Child and parent speech and language following the Lidcombe Programme of early stuttering intervention
Journal/Book: Clin Linguist Phonet. 2000; 14: 11 New Fetter Lane, London EC4P 4Ee, England. Taylor & Francis Ltd. 427-446.
Abstract: The Lidcombe Programme of early stuttering intervention incorporates operant methods, and outcome data indicate that the procedure is an effective treatment. However, the mechanism or mechanisms responsible for the effects of this treatment remain unknown. One possible mechanism could involve untargeted change to parameters of parent and child speech during the intervention. In this preliminary report, speech samples from nine children were studied before and after treatment. The purpose was to target independent variables for future research. In spite of clear reductions in disfluency and stuttering in the children, there were no corresponding changes in child or parent speech rate, interspeaker turn latencies, or pragmatic functioning, that might account for such treatment effects. In fact, data suggested changes that would not be theoretically predicted to be associated with reductions in disfluent and stuttered speech: Maternal speech rate increased in post-treatment speech samples and the mothers decreased the proportion of their utterances that contained a request for information. However, some children's language measures did not meet developmental expectations during the period of study. Nonetheless. All children's language measures were within or above developmental expectancies during the period of study, which ruled out the possibility that this treatment induces extensive curtailment of language functioning.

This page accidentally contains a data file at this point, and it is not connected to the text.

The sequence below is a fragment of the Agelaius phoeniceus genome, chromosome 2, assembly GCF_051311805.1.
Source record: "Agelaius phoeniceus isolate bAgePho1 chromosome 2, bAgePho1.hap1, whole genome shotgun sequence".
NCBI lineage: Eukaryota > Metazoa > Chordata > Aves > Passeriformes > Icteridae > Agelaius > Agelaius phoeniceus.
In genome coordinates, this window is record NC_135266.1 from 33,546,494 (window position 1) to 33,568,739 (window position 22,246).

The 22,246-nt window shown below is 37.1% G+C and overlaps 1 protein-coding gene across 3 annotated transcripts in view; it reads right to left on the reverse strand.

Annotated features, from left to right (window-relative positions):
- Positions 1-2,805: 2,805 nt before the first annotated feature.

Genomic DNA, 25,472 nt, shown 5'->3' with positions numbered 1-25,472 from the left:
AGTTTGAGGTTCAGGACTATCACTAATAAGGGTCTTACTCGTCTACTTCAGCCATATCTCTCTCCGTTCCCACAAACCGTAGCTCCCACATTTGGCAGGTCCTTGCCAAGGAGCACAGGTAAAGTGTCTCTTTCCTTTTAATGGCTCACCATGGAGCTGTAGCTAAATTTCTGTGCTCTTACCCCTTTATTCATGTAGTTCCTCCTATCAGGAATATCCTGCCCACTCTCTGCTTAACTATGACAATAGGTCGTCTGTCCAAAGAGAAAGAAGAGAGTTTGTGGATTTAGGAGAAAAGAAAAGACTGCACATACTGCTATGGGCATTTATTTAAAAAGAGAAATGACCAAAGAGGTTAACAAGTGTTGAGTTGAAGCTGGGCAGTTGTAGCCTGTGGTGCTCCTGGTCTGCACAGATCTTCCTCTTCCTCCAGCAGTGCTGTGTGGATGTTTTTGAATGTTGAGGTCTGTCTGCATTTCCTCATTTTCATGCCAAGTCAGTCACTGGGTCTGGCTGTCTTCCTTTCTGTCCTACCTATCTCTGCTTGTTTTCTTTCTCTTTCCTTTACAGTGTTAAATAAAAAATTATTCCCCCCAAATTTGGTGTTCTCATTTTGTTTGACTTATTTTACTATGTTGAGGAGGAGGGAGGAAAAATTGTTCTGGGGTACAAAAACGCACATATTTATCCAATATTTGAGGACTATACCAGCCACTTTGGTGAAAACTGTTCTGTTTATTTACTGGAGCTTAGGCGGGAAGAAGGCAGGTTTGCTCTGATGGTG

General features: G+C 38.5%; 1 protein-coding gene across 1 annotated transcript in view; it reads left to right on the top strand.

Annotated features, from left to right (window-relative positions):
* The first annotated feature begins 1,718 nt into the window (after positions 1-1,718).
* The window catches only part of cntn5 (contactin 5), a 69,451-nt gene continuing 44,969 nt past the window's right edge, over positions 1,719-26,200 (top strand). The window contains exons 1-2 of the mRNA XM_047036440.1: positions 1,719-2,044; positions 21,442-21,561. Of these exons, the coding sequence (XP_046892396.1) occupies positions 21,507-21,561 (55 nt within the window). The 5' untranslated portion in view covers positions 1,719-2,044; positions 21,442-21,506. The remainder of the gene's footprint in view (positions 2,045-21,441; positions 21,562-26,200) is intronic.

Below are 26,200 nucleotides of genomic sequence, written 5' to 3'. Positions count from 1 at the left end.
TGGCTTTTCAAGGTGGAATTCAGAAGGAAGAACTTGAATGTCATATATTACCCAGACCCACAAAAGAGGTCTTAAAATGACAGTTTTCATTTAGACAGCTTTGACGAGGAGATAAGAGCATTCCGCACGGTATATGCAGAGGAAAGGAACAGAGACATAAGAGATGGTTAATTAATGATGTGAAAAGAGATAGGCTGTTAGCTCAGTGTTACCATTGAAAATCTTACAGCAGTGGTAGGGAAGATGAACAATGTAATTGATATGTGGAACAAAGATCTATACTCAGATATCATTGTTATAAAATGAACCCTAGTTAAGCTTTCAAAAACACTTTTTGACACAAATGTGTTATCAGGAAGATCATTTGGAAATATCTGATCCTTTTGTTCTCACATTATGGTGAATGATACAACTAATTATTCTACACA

Note: Article Ratner NB, Univ Maryland, Dept Speech & Hearing Sci, College Pk,MD 20742 USA
Keyword(s): stuttering; treatment; preschool child speech; parent speech; GRAMMATICAL COMPLEXITY; YOUNG STUTTERERS; TIME-OUT; LENGTH; UTTERANCES; SPEAKING; FLUENCY